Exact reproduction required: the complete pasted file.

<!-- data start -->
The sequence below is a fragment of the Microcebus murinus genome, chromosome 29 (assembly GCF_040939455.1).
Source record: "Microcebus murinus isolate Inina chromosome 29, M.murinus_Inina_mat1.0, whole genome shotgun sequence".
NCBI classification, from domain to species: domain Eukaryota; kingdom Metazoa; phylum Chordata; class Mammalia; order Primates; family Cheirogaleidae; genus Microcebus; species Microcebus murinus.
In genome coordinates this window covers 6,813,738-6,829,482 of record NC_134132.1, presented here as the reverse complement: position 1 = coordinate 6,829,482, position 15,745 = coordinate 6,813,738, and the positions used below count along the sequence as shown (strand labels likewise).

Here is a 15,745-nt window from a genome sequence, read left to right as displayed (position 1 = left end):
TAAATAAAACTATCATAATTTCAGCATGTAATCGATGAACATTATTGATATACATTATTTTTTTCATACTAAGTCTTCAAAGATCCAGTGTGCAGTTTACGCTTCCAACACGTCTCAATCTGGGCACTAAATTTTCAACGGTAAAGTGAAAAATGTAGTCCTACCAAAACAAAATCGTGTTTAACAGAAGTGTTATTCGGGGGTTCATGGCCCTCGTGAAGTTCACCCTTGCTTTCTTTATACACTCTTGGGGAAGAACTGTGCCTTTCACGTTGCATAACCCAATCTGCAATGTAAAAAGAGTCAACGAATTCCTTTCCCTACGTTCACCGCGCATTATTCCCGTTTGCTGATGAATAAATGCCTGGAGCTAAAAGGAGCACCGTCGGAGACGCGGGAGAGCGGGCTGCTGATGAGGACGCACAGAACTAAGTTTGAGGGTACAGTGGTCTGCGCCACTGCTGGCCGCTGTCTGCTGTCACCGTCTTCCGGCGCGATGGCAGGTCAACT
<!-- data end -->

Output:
The sequence below is a fragment of the Microcebus murinus genome, chromosome 29 (assembly GCF_040939455.1).
Source record: "Microcebus murinus isolate Inina chromosome 29, M.murinus_Inina_mat1.0, whole genome shotgun sequence".
NCBI classification, from domain to species: domain Eukaryota; kingdom Metazoa; phylum Chordata; class Mammalia; order Primates; family Cheirogaleidae; genus Microcebus; species Microcebus murinus.
In genome coordinates this window covers 6,813,738-6,829,482 of record NC_134132.1, presented here as the reverse complement: position 1 = coordinate 6,829,482, position 15,745 = coordinate 6,813,738, and the positions used below count along the sequence as shown (strand labels likewise).

Here is a 15,745-nt window from a genome sequence, read left to right as displayed (position 1 = left end):
TAAATAAAACTATCATAATTTCAGCATGTAATCGATGAACATTATTGATATACATTATTTTTTTCATACTAAGTCTTCAAAGATCCAGTGTGCAGTTTACGCTTCCAACACGTCTCAATCTGGGCACTAAATTTTCAACGGTAAAGTGAAAAATGTAGTCCTACCAAAACAAAATCGTGTTTAACAGAAGTGTTATTCGGGGGTTCATGGCCCTCGTGAAGTTCACCCTTGCTTTCTTTATACACTCTTGGGGAAGAACTGTGCCTTTCACGTTGCATAACCCAATCTGCAATGTAAAAAGAGTCAACGAATTCCTTTCCCTACGTTCACCGCGCATTATTCCCGTTTGCTGATGAATAAATGCCTGGAGCTAAAAGGAGCACCGTCGGAGACGCGGGAGAGCGGGCTGCTGATGAGGACGCACAGAACTAAGTTTGAGGGTACAGTGGTCTGCGCCACTGCTGGCCGCTGTCTGCTGTCACCGTCTTCCGGCGCGATGGCAGGTCAACT